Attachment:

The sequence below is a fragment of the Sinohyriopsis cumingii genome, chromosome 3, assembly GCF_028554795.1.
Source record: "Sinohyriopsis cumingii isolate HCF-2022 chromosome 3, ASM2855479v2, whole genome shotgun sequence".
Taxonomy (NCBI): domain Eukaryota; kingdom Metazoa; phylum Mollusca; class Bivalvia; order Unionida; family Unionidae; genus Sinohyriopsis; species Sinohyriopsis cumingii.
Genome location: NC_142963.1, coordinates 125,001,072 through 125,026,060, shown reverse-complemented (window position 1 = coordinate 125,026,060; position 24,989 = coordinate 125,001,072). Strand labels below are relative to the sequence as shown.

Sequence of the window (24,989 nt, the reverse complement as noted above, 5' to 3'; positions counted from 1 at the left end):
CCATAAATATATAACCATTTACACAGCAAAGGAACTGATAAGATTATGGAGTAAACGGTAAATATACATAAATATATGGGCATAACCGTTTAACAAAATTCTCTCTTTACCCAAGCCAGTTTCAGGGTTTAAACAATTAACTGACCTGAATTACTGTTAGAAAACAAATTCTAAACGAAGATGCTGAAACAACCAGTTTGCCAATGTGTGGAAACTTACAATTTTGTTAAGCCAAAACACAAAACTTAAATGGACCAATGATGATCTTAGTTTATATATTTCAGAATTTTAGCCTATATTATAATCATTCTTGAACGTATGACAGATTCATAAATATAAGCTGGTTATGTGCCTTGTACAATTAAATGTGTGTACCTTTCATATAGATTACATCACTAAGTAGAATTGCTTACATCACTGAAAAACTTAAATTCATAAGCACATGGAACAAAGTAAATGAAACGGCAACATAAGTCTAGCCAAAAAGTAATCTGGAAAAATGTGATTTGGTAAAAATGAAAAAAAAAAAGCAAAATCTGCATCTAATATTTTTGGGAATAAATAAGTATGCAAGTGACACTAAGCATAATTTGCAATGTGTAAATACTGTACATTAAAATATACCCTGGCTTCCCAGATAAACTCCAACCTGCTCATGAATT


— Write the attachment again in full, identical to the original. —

The sequence below is a fragment of the Sinohyriopsis cumingii genome, chromosome 3, assembly GCF_028554795.1.
Source record: "Sinohyriopsis cumingii isolate HCF-2022 chromosome 3, ASM2855479v2, whole genome shotgun sequence".
Taxonomy (NCBI): domain Eukaryota; kingdom Metazoa; phylum Mollusca; class Bivalvia; order Unionida; family Unionidae; genus Sinohyriopsis; species Sinohyriopsis cumingii.
Genome location: NC_142963.1, coordinates 125,001,072 through 125,026,060, shown reverse-complemented (window position 1 = coordinate 125,026,060; position 24,989 = coordinate 125,001,072). Strand labels below are relative to the sequence as shown.

Sequence of the window (24,989 nt, the reverse complement as noted above, 5' to 3'; positions counted from 1 at the left end):
CCATAAATATATAACCATTTACACAGCAAAGGAACTGATAAGATTATGGAGTAAACGGTAAATATACATAAATATATGGGCATAACCGTTTAACAAAATTCTCTCTTTACCCAAGCCAGTTTCAGGGTTTAAACAATTAACTGACCTGAATTACTGTTAGAAAACAAATTCTAAACGAAGATGCTGAAACAACCAGTTTGCCAATGTGTGGAAACTTACAATTTTGTTAAGCCAAAACACAAAACTTAAATGGACCAATGATGATCTTAGTTTATATATTTCAGAATTTTAGCCTATATTATAATCATTCTTGAACGTATGACAGATTCATAAATATAAGCTGGTTATGTGCCTTGTACAATTAAATGTGTGTACCTTTCATATAGATTACATCACTAAGTAGAATTGCTTACATCACTGAAAAACTTAAATTCATAAGCACATGGAACAAAGTAAATGAAACGGCAACATAAGTCTAGCCAAAAAGTAATCTGGAAAAATGTGATTTGGTAAAAATGAAAAAAAAAAAGCAAAATCTGCATCTAATATTTTTGGGAATAAATAAGTATGCAAGTGACACTAAGCATAATTTGCAATGTGTAAATACTGTACATTAAAATATACCCTGGCTTCCCAGATAAACTCCAACCTGCTCATGAATT